Bill of Rights
Bill of Rights
During the debates on the adoption of the Constitution, its opponents repeatedly charged that the document would open the way to tyranny by the strong central government. They demanded a “bill of rights” that would specify the rights of individual citizens.
In September 1789, the First Congress of the United States proposed 12 amendments to the Constitution, addressing the most frequent criticisms. Articles 3 through 12, which three-fourths of the states ratified on December 15, 1791, constitute the first 10 amendments to the Constitution and are known as the Bill of Rights. The original second article, concerning the compensation of members of Congress, finally became law on May 7, 1992. Congress never passed the original first amendment, which concerned the number of constituents for each representative.
The Bill of Rights defines citizens’ rights in relation to the government, including guarantees many Americans now understand as central to their way of life: the four freedoms of speech, religion, the press, and political activity. The Bill of Rights also encompasses principles fundamental to the American legal system: the rights to due process of law, trial by jury, and protection from cruel and unusual punishment and self-incrimination.
Past Featured Records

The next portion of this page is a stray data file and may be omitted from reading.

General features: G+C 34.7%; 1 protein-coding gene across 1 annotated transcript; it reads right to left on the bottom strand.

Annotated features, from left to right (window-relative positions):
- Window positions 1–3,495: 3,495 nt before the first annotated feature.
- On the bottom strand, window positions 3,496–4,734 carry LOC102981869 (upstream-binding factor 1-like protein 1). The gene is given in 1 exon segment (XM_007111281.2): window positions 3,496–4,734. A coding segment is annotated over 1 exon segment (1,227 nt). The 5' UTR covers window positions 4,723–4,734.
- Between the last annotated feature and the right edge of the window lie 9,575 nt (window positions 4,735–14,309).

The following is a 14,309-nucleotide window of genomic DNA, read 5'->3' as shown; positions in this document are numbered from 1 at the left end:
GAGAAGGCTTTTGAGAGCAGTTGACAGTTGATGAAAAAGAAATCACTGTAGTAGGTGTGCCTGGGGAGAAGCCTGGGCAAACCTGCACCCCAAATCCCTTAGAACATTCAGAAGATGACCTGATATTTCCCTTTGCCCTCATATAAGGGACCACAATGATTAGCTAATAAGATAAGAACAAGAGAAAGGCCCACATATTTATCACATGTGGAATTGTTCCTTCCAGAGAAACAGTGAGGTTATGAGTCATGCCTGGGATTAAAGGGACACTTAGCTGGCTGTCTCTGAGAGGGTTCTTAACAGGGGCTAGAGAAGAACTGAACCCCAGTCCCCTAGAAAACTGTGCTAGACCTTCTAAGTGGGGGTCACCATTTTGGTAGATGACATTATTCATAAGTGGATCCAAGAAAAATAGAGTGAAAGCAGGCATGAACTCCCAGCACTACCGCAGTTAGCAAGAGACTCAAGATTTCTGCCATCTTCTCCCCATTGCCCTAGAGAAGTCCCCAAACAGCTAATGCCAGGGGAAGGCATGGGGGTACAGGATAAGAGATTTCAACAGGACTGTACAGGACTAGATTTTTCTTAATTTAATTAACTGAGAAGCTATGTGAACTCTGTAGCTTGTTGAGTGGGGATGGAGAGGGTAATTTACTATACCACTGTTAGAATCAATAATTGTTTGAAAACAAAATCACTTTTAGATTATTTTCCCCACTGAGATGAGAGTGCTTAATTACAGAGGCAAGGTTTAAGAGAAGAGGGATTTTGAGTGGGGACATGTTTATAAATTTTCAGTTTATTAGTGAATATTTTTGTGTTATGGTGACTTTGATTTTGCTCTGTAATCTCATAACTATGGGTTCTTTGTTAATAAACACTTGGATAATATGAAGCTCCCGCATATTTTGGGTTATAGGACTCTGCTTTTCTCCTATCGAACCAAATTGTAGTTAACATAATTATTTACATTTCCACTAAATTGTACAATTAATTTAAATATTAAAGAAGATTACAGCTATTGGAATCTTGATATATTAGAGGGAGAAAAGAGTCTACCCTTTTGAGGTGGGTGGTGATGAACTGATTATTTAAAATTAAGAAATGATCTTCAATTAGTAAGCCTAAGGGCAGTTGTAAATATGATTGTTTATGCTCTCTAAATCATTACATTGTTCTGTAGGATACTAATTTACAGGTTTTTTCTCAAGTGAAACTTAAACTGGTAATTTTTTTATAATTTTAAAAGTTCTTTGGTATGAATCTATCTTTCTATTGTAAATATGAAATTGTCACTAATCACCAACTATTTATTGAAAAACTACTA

The Meuse-Argonne Offensive was the largest operation of the American Expeditionary Forces during World War I and the deadliest military campaign in American history. Fought from September 26 – November 11, 1918, by over a million American soldiers, the Meuse-Argonne operation was part of the final Allied offensive... Read more
In celebration of Alexander Hamilton and the Broadway musical inspired by his extraordinary story, the National Archives will showcase original records from the Founder’s life and legacy, paired with related Hamilton lyrics.
On display in the East Rotunda Gallery through September 18, 2018.
Remembering the Assassination of Martin Luther King, Jr.: Business Information Surveys for the Civil Disturbance Report, June 1968.
In a turbulent decade filled with protests and social upheaval, the murder of the civil rights leader Dr. Martin Luther King, Jr. on April 4, 1968, resulted in widespread civil unrest in many American cities, including Washington, DC. The riots resulted in millions of dollars in... Read more
Telegram Requesting Dr. Martin Luther King, Jr.’s Testimony before the House of Representatives’ Judiciary Committee on the Proposed Voting Rights Act, March 18, 1965
Dr. Martin Luther King, Jr. was a driving force behind the march that began in Selma, Alabama on March 7, 1965 to protest the violent denial of African Americans’ right to vote. On March 15, President Lyndon Johnson addressed the nation in support of the Selma... Read more
Someone in the Office of War Information (OWI) News Bureau was having a jolly old time writing this memorandum on Christmas Eve 1942. It concerns rumors flying around (by way of a reindeer-led sled) about a “man in whiskers who…will come down many chimneys bringing gifts... Read more